Mouthguards are effective in moving soft tissue in the oral cavity away from the teeth, preventing laceration and bruising of the lips and cheeks, especially for those who wear orthodontic appliances.
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Cavities. A disease that affects a majority of Americans is easily fixed with a quick trip to a dentist's office. But how does a person with disabilities, who may be confined to a bed or wheelchair, have cavities filled or receive a dental exam? For the more than 50 million people with disabilities, oral health is among their most neglected needs.
"Unfortunately when physicians treat a child or an adult with a disability, dental care often has a lower priority in the face of other health problems," said Fred Margolis, DDS, past president of the Illinois Foundation of Dentistry for the Handicapped and staff dentist at a residential facility for the developmentally disabled. "Sometimes dentists are unfamiliar in treating persons with disabilities because many dental schools provide little training about caring for these patients."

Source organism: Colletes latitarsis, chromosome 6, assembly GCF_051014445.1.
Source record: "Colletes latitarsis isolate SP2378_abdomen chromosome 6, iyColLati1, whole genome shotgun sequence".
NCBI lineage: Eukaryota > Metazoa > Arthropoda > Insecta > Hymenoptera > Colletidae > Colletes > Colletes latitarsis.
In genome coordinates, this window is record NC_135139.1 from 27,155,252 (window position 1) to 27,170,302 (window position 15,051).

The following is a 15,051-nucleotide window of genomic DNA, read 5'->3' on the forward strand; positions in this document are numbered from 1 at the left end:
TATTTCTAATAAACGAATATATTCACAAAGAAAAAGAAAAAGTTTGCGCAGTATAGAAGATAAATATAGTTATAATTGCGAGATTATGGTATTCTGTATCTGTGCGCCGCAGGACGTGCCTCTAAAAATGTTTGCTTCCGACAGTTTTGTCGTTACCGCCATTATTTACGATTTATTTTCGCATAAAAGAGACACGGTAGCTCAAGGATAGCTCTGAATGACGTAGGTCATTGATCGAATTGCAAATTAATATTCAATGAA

"Yet, children with disabilities must visit the dentist regularly because they are very susceptible to dental disease," said Dr. Margolis. Genetic disorders or very high fevers can cause weakened enamel, which makes the enamel prone to cavity development. Gum disease and poorly aligned teeth are prevalent in children with Down syndrome.
Reviewed: January 2012
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